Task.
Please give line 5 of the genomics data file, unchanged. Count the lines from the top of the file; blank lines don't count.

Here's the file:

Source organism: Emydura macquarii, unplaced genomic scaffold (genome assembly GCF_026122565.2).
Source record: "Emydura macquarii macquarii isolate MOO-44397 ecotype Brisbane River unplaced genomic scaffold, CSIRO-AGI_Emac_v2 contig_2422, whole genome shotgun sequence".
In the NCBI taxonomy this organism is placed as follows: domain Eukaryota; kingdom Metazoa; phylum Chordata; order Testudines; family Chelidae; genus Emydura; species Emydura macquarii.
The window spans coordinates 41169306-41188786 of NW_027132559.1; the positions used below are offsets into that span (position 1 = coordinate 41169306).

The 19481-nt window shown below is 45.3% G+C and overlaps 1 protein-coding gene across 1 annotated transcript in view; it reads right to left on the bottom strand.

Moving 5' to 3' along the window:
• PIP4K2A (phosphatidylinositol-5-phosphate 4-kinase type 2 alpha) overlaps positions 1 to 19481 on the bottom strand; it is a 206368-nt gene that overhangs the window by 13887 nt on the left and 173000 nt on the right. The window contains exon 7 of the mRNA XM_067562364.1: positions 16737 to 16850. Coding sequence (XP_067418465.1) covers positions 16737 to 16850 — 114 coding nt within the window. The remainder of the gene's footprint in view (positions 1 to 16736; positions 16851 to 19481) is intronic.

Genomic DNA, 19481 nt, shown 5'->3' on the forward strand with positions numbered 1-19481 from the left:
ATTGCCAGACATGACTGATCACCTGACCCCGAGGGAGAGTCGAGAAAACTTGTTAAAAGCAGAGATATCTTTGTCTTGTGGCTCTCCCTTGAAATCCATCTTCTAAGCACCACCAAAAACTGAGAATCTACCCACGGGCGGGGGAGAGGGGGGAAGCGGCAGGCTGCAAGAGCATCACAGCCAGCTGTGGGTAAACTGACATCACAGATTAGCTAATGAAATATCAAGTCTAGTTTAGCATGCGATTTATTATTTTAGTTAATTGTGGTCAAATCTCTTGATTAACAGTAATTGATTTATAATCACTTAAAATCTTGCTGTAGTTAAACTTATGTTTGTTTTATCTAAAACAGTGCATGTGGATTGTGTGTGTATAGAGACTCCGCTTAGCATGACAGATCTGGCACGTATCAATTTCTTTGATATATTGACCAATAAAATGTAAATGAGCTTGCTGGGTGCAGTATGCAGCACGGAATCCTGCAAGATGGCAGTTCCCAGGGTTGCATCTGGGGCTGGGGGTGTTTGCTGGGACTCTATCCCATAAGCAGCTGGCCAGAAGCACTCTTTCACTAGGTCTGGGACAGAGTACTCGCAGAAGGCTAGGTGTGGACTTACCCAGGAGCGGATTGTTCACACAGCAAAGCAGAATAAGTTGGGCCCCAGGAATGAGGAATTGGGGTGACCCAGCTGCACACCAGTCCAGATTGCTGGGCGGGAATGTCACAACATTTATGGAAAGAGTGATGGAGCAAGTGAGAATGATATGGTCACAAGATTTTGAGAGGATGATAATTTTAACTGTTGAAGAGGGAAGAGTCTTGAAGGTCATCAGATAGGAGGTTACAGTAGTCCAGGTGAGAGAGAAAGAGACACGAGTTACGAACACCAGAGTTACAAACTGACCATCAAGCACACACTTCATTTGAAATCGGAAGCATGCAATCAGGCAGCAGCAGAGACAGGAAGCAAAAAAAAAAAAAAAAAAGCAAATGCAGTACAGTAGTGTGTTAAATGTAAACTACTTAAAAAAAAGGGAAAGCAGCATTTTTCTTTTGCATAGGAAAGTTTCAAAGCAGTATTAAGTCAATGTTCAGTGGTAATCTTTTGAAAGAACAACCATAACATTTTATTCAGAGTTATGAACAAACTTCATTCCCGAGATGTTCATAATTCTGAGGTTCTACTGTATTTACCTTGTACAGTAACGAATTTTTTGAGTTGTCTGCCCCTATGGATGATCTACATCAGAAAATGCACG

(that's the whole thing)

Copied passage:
The 19481-nt window shown below is 45.3% G+C and overlaps 1 protein-coding gene across 1 annotated transcript in view; it reads right to left on the bottom strand.